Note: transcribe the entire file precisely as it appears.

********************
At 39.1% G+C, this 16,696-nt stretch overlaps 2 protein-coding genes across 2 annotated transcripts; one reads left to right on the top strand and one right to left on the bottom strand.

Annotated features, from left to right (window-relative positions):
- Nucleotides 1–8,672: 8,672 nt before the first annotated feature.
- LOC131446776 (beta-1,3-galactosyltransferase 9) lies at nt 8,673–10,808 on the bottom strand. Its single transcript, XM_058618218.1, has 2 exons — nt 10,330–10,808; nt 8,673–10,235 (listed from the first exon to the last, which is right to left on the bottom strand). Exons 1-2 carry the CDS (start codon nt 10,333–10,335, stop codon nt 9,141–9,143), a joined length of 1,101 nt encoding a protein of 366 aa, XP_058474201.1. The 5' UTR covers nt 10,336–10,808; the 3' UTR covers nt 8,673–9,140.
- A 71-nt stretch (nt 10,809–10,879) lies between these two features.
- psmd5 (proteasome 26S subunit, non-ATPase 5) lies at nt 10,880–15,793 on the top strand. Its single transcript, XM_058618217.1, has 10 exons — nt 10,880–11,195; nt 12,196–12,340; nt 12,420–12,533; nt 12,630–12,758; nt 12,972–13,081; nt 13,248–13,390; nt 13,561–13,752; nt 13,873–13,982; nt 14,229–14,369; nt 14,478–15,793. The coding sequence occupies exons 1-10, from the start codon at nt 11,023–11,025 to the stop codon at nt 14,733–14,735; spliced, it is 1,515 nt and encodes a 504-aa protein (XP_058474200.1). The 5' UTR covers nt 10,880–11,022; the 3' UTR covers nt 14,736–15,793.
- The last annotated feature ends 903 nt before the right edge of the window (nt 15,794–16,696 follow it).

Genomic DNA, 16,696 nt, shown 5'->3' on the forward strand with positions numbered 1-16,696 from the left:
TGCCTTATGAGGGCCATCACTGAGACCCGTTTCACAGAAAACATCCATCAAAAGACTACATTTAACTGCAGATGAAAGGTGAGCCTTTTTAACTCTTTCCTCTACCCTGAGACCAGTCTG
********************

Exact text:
At 39.1% G+C, this 16,696-nt stretch overlaps 2 protein-coding genes across 2 annotated transcripts; one reads left to right on the top strand and one right to left on the bottom strand.

Annotated features, from left to right (window-relative positions):
- Nucleotides 1–8,672: 8,672 nt before the first annotated feature.
- LOC131446776 (beta-1,3-galactosyltransferase 9) lies at nt 8,673–10,808 on the bottom strand. Its single transcript, XM_058618218.1, has 2 exons — nt 10,330–10,808; nt 8,673–10,235 (listed from the first exon to the last, which is right to left on the bottom strand). Exons 1-2 carry the CDS (start codon nt 10,333–10,335, stop codon nt 9,141–9,143), a joined length of 1,101 nt encoding a protein of 366 aa, XP_058474201.1. The 5' UTR covers nt 10,336–10,808; the 3' UTR covers nt 8,673–9,140.
- A 71-nt stretch (nt 10,809–10,879) lies between these two features.
- psmd5 (proteasome 26S subunit, non-ATPase 5) lies at nt 10,880–15,793 on the top strand. Its single transcript, XM_058618217.1, has 10 exons — nt 10,880–11,195; nt 12,196–12,340; nt 12,420–12,533; nt 12,630–12,758; nt 12,972–13,081; nt 13,248–13,390; nt 13,561–13,752; nt 13,873–13,982; nt 14,229–14,369; nt 14,478–15,793. The coding sequence occupies exons 1-10, from the start codon at nt 11,023–11,025 to the stop codon at nt 14,733–14,735; spliced, it is 1,515 nt and encodes a 504-aa protein (XP_058474200.1). The 5' UTR covers nt 10,880–11,022; the 3' UTR covers nt 14,736–15,793.
- The last annotated feature ends 903 nt before the right edge of the window (nt 15,794–16,696 follow it).

Genomic DNA, 16,696 nt, shown 5'->3' on the forward strand with positions numbered 1-16,696 from the left:
TGCCTTATGAGGGCCATCACTGAGACCCGTTTCACAGAAAACATCCATCAAAAGACTACATTTAACTGCAGATGAAAGGTGAGCCTTTTTAACTCTTTCCTCTACCCTGAGACCAGTCTG